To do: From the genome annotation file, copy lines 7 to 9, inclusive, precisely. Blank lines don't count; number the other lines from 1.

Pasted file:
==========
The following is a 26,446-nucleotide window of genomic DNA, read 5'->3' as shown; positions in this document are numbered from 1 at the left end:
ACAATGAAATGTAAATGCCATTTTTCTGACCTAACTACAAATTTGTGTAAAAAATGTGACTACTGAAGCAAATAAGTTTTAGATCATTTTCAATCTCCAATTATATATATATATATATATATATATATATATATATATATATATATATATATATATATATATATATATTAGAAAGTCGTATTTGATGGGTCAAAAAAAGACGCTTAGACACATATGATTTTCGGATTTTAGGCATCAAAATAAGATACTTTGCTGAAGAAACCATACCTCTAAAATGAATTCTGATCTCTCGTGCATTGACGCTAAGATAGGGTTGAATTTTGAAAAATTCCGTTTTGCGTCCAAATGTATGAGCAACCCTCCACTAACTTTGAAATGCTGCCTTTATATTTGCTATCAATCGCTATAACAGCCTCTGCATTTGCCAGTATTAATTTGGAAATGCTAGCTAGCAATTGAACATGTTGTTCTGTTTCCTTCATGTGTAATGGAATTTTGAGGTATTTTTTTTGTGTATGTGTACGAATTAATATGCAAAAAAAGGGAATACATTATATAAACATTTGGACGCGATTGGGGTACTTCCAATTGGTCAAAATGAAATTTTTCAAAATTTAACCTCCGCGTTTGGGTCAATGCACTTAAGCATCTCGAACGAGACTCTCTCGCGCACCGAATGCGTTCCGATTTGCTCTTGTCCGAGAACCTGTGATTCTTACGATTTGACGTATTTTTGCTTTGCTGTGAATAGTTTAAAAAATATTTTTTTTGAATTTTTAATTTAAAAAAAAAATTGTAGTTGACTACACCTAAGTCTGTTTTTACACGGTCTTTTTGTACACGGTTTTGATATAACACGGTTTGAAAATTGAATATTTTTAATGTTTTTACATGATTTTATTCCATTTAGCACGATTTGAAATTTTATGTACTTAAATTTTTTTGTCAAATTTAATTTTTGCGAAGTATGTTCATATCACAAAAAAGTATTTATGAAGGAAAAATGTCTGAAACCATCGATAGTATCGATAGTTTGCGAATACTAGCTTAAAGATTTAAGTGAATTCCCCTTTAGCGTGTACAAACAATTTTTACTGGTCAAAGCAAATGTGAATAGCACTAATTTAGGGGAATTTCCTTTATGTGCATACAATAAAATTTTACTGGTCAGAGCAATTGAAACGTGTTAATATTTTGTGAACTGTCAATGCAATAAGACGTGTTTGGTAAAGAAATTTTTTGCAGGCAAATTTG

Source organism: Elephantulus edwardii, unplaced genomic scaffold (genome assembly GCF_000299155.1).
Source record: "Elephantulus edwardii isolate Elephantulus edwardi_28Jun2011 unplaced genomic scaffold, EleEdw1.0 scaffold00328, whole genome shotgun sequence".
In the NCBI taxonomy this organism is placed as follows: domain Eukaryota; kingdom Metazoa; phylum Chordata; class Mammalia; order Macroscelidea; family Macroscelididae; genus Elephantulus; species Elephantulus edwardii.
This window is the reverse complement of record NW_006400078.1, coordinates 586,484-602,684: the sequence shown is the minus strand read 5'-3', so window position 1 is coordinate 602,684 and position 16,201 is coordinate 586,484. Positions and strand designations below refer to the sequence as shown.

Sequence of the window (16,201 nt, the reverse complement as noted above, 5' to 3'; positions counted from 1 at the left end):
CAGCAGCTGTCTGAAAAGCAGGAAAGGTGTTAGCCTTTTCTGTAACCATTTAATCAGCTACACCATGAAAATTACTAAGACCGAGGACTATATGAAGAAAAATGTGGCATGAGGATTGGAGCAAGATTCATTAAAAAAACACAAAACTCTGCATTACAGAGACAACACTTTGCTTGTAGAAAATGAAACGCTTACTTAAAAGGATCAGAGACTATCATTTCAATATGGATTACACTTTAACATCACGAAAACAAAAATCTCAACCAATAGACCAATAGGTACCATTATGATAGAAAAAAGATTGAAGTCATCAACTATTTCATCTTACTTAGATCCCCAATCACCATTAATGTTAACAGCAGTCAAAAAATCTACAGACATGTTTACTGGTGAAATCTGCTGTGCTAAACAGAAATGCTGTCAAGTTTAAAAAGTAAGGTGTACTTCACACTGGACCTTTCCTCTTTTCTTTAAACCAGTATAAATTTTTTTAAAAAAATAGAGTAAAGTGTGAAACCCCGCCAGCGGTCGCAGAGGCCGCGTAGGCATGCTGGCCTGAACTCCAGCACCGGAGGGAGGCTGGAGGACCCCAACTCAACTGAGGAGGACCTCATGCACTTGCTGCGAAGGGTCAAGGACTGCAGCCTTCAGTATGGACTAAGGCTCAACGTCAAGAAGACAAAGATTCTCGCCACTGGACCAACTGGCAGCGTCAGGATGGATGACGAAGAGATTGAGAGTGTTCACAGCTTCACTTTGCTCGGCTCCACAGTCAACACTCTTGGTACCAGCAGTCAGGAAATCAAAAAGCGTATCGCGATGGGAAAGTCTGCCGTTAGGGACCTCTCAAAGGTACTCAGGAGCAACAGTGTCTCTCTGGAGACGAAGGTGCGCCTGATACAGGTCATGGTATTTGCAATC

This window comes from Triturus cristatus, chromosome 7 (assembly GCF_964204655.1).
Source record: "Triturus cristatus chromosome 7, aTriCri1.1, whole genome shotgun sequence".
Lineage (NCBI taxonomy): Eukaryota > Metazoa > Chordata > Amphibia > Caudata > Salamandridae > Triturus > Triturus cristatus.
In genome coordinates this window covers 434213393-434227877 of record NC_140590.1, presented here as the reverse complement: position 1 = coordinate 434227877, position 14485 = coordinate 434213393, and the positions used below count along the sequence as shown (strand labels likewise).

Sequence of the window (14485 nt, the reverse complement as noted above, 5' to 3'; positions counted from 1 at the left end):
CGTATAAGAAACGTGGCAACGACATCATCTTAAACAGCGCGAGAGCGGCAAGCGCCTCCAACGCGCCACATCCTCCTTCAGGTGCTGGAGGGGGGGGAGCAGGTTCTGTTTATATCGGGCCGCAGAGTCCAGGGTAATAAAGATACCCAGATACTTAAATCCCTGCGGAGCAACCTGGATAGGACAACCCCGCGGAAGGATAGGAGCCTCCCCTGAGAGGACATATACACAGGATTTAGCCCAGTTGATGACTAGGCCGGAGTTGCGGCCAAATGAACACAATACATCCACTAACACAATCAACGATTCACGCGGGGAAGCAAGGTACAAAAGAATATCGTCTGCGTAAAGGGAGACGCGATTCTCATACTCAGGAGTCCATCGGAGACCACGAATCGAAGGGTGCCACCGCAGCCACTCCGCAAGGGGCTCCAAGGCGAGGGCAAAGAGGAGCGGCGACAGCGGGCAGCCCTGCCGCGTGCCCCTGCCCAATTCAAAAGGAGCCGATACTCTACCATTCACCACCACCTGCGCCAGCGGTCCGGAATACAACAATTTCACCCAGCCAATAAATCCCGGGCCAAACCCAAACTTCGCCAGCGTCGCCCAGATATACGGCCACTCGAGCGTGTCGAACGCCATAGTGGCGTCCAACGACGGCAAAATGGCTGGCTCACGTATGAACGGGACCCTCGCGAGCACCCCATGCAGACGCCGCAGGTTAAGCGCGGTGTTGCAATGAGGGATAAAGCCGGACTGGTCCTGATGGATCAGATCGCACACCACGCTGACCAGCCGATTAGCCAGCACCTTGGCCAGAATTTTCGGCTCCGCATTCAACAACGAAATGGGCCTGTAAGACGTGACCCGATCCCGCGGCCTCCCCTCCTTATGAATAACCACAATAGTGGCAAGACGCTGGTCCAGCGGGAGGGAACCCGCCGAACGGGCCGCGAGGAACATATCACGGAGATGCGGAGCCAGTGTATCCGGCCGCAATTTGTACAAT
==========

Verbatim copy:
Sequence of the window (16,201 nt, the reverse complement as noted above, 5' to 3'; positions counted from 1 at the left end):
CAGCAGCTGTCTGAAAAGCAGGAAAGGTGTTAGCCTTTTCTGTAACCATTTAATCAGCTACACCATGAAAATTACTAAGACCGAGGACTATATGAAGAAAAATGTGGCATGAGGATTGGAGCAAGATTCATTAAAAAAACACAAAACTCTGCATTACAGAGACAACACTTTGCTTGTAGAAAATGAAACGCTTACTTAAAAGGATCAGAGACTATCATTTCAATATGGATTACACTTTAACATCACGAAAACAAAAATCTCAACCAATAGACCAATAGGTACCATTATGATAGAAAAAAGATTGAAGTCATCAACTATTTCATCTTACTTAGATCCCCAATCACCATTAATGTTAACAGCAGTCAAAAAATCTACAGACATGTTTACTGGTGAAATCTGCTGTGCTAAACAGAAATGCTGTCAAGTTTAAAAAGTAAGGTGTACTTCACACTGGACCTTTCCTCTTTTCTTTAAACCAGTATAAATTTTTTTAAAAAAATAGAGTAAAGTGTGAAACCCCGCCAGCGGTCGCAGAGGCCGCGTAGGCATGCTGGCCTGAACTCCAGCACCGGAGGGAGGCTGGAGGACCCCAACTCAACTGAGGAGGACCTCATGCACTTGCTGCGAAGGGTCAAGGACTGCAGCCTTCAGTATGGACTAAGGCTCAACGTCAAGAAGACAAAGATTCTCGCCACTGGACCAACTGGCAGCGTCAGGATGGATGACGAAGAGATTGAGAGTGTTCACAGCTTCACTTTGCTCGGCTCCACAGTCAACACTCTTGGTACCAGCAGTCAGGAAATCAAAAAGCGTATCGCGATGGGAAAGTCTGCCGTTAGGGACCTCTCAAAGGTACTCAGGAGCAACAGTGTCTCTCTGGAGACGAAGGTGCGCCTGATACAGGTCATGGTATTTGCAATC

This window comes from Triturus cristatus, chromosome 7 (assembly GCF_964204655.1).